If anything in America has a mandate, it’s marijuana—which makes the near across-the-board delay in fulfilling that mandate all the more maddening.
Voters in four states legalized cannabis possession and cultivation for all adults 21 and over on Election Day. Since it’s hard to possess something in America if it cannot be bought or sold, voters also approved legal marijuana retail stores.
In most cases, the possession allowances and reform of criminal statutes went into effect immediately, or near-immediately. With weed stores, government have to catch up and figure out the “regulate” bit of “tax and regulate,” so eager sellers and buyers alike might have to wait until 2018 for a retail adult-use cannabis trade.
Sorry, did we say 2018? We meant 2019.
Across the country, government officials are begging for more time to deal with the marijuana marketplaces they’re now charged with overseeing. Within weeks, officials in Massachusetts were suggesting that 14 months is too quick to set up regulations for commercial cannabis. And now California officials are saying the same thing, suggesting that a delay of up to a year could be necessary, according to reports.
According to the Cannifornian, several state officials believe the Jan. 1, 2018 begin date for sales is too ambitious by a year.
“Time is not on our side,” said Lori Ajax, the state’s new “marijuana czar” and head of the Bureau of Cannabis Regulation, according to the San Francisco Chronicle.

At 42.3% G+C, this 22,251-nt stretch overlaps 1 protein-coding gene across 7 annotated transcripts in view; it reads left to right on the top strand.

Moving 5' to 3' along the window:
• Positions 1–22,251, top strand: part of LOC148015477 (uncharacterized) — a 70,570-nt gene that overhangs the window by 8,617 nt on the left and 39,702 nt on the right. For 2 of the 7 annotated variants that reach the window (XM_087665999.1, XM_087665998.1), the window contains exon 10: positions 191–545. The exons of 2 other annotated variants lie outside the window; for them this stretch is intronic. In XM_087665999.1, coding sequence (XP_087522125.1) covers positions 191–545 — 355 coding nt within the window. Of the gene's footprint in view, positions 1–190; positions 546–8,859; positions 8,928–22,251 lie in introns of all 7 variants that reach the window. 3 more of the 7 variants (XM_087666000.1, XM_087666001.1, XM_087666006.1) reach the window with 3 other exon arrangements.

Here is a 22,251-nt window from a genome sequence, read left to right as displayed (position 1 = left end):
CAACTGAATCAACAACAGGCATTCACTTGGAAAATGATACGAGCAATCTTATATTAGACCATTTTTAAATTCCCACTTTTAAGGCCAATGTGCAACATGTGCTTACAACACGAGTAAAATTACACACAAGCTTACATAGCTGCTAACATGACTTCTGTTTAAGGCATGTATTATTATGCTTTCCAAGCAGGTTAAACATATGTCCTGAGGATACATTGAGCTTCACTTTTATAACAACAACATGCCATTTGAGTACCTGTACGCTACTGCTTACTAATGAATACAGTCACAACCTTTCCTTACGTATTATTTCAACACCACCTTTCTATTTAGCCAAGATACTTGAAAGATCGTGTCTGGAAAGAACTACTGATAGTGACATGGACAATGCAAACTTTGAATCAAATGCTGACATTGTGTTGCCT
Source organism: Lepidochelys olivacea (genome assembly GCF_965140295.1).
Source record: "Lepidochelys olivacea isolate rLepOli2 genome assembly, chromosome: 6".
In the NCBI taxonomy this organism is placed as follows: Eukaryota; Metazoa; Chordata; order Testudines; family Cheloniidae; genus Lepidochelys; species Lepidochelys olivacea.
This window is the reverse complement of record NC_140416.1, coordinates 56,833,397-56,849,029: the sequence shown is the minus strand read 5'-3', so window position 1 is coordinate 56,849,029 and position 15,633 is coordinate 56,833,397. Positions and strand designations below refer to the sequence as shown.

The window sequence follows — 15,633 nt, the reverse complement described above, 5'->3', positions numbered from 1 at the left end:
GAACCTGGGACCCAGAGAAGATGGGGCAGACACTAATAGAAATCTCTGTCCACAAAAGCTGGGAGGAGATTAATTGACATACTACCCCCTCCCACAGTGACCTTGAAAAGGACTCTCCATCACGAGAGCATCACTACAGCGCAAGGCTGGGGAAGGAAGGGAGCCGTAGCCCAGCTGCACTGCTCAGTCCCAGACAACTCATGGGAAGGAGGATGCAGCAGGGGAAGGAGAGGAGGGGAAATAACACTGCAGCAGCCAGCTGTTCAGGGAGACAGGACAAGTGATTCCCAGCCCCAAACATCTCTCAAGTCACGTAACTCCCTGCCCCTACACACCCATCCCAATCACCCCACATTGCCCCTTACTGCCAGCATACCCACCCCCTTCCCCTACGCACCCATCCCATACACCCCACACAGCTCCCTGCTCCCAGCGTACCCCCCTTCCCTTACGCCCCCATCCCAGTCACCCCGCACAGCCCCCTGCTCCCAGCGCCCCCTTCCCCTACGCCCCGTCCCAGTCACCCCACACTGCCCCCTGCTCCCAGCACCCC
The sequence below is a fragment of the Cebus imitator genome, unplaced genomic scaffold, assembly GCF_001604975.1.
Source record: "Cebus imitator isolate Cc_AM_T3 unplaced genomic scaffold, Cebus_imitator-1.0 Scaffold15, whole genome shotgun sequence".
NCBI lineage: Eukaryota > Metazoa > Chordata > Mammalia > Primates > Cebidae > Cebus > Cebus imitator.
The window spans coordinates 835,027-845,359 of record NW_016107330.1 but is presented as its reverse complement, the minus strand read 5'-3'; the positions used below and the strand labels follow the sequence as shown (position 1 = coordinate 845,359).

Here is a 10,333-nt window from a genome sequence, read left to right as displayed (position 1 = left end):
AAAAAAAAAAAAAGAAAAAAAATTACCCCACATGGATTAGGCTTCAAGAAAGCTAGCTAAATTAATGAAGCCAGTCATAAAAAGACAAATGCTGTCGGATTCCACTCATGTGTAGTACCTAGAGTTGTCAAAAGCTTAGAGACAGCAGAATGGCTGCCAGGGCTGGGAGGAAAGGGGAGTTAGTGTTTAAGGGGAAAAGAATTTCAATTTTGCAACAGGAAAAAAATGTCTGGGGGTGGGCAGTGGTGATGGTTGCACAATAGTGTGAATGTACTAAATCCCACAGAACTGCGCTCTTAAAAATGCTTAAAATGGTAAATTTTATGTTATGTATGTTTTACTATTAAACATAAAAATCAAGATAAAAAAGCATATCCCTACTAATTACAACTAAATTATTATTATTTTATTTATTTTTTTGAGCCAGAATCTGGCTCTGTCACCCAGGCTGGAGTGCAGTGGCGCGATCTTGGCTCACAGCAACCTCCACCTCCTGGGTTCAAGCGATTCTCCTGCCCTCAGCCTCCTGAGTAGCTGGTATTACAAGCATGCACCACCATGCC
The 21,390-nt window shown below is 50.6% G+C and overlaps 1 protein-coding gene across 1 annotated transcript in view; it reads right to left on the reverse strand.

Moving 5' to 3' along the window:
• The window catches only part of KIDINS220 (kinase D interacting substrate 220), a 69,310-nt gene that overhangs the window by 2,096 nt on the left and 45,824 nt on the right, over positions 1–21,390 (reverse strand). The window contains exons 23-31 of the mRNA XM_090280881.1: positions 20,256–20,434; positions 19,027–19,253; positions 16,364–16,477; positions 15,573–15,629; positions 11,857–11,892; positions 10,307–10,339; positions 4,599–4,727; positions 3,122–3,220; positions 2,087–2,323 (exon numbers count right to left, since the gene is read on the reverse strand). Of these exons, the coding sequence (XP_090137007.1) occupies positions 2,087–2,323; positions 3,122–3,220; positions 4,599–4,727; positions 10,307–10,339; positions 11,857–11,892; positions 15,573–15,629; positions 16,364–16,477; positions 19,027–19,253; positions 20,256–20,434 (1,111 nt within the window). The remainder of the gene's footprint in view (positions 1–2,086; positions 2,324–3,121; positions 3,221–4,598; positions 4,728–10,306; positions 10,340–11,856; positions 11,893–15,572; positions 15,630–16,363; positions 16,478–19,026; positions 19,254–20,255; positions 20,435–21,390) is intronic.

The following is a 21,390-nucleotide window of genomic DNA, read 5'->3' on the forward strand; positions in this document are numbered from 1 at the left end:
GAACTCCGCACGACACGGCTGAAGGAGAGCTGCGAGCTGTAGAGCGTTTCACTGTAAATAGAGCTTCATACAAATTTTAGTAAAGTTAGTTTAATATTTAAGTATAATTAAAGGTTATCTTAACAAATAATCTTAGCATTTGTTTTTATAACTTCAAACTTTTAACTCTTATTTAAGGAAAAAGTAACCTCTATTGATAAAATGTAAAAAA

At issue, officials say, are the new medical-marijuana regulations passed by the legislature.
Signed into law by Gov. Jerry Brown a full year before Prop. 64 passed, the Medical Cannabis Regulation and Safety Act (MCRSA) sets up taxes, state licenses and a huge book of rules for cultivating, wholesaling and selling medical marijuana.
But that’s medical marijuana. And though Prop. 64 was written specifically to be consistent with MCRSA, some of that law’s authors are now crying “conflict!”
“It is a very real challenge,” said Assemblyman Jim Wood, in comments to the Cannifornian. “Do we have two systems that move in parallel or one unitary system that combines the two? My hope is that we can all sit down and work out the differences.”
This is happening despite lawmakers, like Wood, who represent many marijuana growers, not voicing concerns prior to the Nov. 8 vote. If we take what Wood says at face value, he’s saying lawmakers either were unaware or didn’t prepare for this predictable outcome, which comes after positive national and local polling suggested Prop. 64 would win in a landslide… which it did.
The legal frameworks for medical and for recreational marijuana are more alike than not. They both have active start dates of Jan. 1, 2018; they both require a state license for any commercial cannabis activity; and their licensing structures (e.g.: big grower, small grower; transporter, seller, etc.) are similar.
However, the state does need to create a “track-and-trace” system—a means of following marijuana on its journey from seed to sale via computer. That means creating new software, according to the newspapers, and government is not known for moving fast when creating things.
If recreational sales are delayed, cannabis will come from the same place it’s come from for more than a decade—medical marijuana dispensaries. The state’s existing dispensaries are required to obtain state licenses by that Jan. 1 date, as they have been for more than a year—and at least so far, nobody has said that date needs to be moved.
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